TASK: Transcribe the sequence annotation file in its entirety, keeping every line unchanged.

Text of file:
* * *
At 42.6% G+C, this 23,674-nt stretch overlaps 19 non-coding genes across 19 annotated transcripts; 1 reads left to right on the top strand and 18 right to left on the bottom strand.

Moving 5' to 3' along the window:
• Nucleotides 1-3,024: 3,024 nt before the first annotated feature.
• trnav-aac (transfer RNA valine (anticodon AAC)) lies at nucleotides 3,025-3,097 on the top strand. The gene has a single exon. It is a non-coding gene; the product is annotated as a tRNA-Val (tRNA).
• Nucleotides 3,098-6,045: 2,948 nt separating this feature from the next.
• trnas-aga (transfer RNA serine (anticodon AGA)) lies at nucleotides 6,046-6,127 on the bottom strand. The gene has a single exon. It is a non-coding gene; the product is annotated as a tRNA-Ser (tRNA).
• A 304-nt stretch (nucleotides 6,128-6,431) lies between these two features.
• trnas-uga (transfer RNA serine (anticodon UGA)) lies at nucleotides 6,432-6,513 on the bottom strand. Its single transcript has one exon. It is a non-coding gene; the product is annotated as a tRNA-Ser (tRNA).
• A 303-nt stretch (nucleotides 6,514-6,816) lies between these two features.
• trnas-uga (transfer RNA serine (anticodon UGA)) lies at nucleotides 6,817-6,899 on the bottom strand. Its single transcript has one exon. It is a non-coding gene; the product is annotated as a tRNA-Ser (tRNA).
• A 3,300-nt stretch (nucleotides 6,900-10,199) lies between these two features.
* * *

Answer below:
At 42.6% G+C, this 23,674-nt stretch overlaps 19 non-coding genes across 19 annotated transcripts; 1 reads left to right on the top strand and 18 right to left on the bottom strand.

Moving 5' to 3' along the window:
• Nucleotides 1-3,024: 3,024 nt before the first annotated feature.
• trnav-aac (transfer RNA valine (anticodon AAC)) lies at nucleotides 3,025-3,097 on the top strand. The gene has a single exon. It is a non-coding gene; the product is annotated as a tRNA-Val (tRNA).
• Nucleotides 3,098-6,045: 2,948 nt separating this feature from the next.
• trnas-aga (transfer RNA serine (anticodon AGA)) lies at nucleotides 6,046-6,127 on the bottom strand. The gene has a single exon. It is a non-coding gene; the product is annotated as a tRNA-Ser (tRNA).
• A 304-nt stretch (nucleotides 6,128-6,431) lies between these two features.
• trnas-uga (transfer RNA serine (anticodon UGA)) lies at nucleotides 6,432-6,513 on the bottom strand. Its single transcript has one exon. It is a non-coding gene; the product is annotated as a tRNA-Ser (tRNA).
• A 303-nt stretch (nucleotides 6,514-6,816) lies between these two features.
• trnas-uga (transfer RNA serine (anticodon UGA)) lies at nucleotides 6,817-6,899 on the bottom strand. Its single transcript has one exon. It is a non-coding gene; the product is annotated as a tRNA-Ser (tRNA).
• A 3,300-nt stretch (nucleotides 6,900-10,199) lies between these two features.